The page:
An excellent cover by Phil Jimenez can’t cover up the stink of the mediocre art and so-so story inside. We are halfway interrupting some ongoing plot involving Krang, and Nighthawk spends most of his time running around barking out ineffectual orders and insisting he has things under control. He has been reduced to an exaggerated mockery of the character he used to be. They waste more time by having Wasp show up with Wonder Man and Sentry, and they simply take off two pages later without doing anything other than dressing down Nighthawk.

Wait, it gets worse. You know how we constantly hear that they need to get kids to read comics? Tony stark yells at Nighthawk and tells him, “There has to be consequences.” The word “has” is in bold. The problem? You cannot use a third person singular verb with a plural object. “Consequences” is plural, so it should read, “There have to be consequences.” It reminds me too much of President Bush’s statement, “Is the children learning?” No, not if they’re reading poorly written and non-edited comic books like these!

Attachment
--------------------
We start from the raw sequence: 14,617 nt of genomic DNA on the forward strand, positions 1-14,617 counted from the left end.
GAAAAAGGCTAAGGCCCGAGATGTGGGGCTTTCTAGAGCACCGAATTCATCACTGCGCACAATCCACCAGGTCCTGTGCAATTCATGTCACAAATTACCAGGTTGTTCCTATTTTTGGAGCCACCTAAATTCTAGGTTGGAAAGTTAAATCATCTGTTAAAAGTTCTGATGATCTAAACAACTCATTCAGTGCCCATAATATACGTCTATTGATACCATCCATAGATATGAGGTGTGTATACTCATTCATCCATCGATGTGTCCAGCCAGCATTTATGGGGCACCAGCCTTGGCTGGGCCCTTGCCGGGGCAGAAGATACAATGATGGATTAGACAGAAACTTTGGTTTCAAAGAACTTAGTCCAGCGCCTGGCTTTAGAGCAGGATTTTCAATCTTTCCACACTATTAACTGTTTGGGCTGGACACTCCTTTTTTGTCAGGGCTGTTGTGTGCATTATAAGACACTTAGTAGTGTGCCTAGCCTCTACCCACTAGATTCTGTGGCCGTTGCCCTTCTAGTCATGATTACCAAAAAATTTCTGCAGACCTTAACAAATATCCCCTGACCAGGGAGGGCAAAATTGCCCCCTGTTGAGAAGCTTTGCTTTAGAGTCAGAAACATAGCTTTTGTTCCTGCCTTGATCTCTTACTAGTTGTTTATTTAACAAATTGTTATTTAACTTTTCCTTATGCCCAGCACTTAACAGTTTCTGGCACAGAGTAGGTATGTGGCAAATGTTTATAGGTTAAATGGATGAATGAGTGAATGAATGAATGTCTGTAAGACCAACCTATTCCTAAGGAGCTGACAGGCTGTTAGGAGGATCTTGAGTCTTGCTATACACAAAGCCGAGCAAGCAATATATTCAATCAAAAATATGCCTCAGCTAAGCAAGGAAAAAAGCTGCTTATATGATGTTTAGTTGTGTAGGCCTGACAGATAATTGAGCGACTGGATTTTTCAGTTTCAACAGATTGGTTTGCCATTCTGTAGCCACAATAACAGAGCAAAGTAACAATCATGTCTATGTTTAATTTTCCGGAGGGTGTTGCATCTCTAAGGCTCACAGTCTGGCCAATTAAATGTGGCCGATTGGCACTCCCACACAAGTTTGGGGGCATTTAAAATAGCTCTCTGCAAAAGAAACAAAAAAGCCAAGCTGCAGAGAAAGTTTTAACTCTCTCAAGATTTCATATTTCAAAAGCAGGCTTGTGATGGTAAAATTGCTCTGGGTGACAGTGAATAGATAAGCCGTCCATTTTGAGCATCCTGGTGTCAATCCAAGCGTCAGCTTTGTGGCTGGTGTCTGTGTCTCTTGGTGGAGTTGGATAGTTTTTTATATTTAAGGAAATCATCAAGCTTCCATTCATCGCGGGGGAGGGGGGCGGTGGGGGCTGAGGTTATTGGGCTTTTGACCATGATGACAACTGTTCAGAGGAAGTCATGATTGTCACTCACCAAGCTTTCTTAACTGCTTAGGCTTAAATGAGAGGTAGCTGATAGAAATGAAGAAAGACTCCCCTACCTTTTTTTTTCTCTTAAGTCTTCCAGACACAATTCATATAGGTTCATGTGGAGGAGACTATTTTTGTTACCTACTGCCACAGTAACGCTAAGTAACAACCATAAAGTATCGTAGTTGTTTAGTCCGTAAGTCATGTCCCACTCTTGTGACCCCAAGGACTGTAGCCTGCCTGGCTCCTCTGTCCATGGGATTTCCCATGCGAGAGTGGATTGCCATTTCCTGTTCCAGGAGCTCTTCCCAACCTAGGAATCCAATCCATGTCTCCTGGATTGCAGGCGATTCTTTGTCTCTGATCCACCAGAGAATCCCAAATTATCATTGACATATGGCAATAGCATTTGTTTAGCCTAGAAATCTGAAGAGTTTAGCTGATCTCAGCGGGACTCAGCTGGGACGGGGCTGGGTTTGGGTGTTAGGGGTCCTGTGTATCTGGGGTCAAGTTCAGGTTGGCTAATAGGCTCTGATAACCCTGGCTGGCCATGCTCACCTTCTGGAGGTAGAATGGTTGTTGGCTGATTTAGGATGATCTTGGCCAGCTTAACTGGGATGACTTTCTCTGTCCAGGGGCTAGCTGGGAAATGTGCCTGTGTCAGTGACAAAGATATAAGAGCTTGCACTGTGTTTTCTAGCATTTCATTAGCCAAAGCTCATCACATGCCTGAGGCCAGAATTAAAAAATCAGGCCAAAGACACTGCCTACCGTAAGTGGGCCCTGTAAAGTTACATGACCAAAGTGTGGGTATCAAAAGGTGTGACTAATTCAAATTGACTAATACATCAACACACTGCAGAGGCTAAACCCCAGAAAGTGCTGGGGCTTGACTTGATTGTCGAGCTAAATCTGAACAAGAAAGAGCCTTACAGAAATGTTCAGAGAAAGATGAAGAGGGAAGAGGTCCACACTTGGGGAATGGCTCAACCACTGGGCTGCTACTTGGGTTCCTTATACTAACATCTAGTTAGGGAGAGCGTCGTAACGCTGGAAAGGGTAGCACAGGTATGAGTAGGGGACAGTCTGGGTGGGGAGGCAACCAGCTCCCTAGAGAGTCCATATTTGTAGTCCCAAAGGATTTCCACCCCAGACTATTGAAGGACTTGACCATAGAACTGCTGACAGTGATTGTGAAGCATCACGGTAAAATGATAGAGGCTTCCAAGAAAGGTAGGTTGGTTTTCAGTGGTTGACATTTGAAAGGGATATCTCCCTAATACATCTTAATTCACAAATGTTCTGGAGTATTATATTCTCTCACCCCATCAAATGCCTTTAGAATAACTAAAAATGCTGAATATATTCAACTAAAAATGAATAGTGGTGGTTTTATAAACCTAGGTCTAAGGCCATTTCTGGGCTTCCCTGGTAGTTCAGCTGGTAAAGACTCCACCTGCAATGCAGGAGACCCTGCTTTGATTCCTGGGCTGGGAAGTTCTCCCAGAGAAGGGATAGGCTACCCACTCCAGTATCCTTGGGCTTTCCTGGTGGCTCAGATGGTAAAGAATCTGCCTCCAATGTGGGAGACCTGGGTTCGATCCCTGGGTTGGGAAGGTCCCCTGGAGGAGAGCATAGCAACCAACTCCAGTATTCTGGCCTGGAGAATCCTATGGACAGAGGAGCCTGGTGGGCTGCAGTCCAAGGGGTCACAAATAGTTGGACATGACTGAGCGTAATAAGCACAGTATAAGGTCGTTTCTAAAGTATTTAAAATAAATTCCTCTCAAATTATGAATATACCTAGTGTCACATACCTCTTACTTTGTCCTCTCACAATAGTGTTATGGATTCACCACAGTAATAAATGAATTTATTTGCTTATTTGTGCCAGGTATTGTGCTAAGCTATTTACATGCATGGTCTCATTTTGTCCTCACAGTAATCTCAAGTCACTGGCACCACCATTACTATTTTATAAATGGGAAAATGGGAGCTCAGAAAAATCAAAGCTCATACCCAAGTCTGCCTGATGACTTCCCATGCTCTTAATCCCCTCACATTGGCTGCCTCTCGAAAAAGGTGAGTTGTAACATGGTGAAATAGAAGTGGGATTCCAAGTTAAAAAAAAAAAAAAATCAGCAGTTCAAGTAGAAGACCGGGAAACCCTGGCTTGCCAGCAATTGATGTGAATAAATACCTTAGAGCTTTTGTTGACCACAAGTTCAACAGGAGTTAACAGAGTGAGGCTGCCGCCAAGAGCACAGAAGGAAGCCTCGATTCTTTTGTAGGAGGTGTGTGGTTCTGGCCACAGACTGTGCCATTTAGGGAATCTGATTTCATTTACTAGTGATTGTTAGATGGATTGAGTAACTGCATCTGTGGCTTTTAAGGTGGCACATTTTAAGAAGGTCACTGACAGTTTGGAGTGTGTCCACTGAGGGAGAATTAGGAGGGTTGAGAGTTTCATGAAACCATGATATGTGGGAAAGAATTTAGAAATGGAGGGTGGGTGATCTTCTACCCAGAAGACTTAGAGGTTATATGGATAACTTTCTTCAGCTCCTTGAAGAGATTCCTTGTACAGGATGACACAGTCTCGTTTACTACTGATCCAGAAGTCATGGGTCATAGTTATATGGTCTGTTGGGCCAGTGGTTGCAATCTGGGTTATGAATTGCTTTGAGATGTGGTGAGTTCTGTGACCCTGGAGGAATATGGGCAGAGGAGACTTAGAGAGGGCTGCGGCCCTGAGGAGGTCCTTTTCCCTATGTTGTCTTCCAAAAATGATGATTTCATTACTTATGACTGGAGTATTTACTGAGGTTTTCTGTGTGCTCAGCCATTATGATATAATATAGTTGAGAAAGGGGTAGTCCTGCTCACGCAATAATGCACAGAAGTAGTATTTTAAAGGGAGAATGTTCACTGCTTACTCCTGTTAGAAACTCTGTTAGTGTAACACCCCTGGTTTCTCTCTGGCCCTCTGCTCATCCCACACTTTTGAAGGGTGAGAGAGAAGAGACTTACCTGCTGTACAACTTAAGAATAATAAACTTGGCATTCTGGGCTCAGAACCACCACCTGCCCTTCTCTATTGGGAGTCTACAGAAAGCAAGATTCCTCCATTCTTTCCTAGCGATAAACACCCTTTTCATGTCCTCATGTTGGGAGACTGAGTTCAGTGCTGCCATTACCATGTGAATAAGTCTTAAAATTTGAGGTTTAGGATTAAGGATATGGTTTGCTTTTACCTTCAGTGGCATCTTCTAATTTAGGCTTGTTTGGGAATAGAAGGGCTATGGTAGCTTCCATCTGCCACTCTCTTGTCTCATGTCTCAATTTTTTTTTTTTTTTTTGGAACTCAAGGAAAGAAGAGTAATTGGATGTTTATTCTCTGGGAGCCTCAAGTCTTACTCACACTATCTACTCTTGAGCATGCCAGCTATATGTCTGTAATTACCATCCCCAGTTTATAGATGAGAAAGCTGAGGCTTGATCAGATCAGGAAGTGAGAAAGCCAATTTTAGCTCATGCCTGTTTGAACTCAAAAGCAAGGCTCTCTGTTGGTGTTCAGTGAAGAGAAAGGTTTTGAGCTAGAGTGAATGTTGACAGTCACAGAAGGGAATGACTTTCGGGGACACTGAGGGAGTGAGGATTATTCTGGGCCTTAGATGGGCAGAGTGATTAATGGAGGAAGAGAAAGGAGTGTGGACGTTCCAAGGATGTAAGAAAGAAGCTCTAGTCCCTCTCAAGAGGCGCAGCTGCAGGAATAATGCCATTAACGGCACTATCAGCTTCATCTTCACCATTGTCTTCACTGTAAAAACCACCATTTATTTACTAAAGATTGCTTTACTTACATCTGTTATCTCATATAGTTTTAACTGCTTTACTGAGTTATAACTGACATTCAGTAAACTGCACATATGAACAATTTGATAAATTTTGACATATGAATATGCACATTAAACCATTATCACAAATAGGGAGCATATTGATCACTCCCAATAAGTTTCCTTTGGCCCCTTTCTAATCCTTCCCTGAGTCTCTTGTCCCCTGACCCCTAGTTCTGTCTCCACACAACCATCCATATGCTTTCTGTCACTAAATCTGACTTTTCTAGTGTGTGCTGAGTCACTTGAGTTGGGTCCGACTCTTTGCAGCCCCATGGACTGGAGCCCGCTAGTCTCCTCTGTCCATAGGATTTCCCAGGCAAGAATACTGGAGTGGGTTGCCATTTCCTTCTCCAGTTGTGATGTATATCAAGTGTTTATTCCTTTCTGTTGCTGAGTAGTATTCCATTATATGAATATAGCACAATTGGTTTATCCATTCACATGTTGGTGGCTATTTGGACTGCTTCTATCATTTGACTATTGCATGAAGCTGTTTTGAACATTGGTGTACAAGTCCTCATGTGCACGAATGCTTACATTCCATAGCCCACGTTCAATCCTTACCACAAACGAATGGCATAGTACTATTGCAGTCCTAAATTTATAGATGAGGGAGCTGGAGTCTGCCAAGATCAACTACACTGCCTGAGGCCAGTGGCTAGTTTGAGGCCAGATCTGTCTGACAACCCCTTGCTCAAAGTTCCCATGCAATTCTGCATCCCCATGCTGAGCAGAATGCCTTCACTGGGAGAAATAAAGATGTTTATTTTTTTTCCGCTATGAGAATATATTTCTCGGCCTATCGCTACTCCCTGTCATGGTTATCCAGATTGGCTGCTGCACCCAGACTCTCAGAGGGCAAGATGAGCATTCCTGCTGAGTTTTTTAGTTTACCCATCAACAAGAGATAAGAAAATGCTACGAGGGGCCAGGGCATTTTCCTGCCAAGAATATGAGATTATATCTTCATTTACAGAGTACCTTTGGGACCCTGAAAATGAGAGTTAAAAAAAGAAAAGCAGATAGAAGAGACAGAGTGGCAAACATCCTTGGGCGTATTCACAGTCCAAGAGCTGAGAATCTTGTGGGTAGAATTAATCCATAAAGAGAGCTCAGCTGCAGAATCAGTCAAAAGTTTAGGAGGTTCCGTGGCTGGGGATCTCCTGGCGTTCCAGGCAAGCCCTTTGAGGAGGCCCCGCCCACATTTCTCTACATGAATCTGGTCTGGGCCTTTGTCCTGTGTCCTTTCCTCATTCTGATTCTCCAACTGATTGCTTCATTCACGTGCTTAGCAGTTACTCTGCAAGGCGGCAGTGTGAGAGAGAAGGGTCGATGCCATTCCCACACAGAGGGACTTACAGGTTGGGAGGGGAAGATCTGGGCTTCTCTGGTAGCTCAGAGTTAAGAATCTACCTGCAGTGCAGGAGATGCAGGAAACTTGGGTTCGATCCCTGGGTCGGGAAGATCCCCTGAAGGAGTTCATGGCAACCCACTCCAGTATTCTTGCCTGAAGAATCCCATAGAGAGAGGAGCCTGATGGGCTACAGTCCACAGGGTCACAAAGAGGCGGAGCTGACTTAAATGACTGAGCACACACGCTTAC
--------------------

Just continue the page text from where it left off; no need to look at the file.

Secret Invasion: Who Do You Trust? 1

by a ton of writers and artists listed separately below!

There are five stories contained in this one-shot, so let’s get to it!

Brian Reed writes and Lee Weeks draws a Captain Marvel story that takes up where his mini-series left off. From this, we know that he is really trying to be a hero, but turns himself into the Skrulls to pretend to do their bidding. So of course, he goes over and attacks the Thunderbolts, as seen in the regular series (the Secret Invasion mini-series). The story adds very little, but at least we understand that Marvel is “pretending” to fight, and really wants to aid the humans. Makes you wonder why he was crying over in the main title.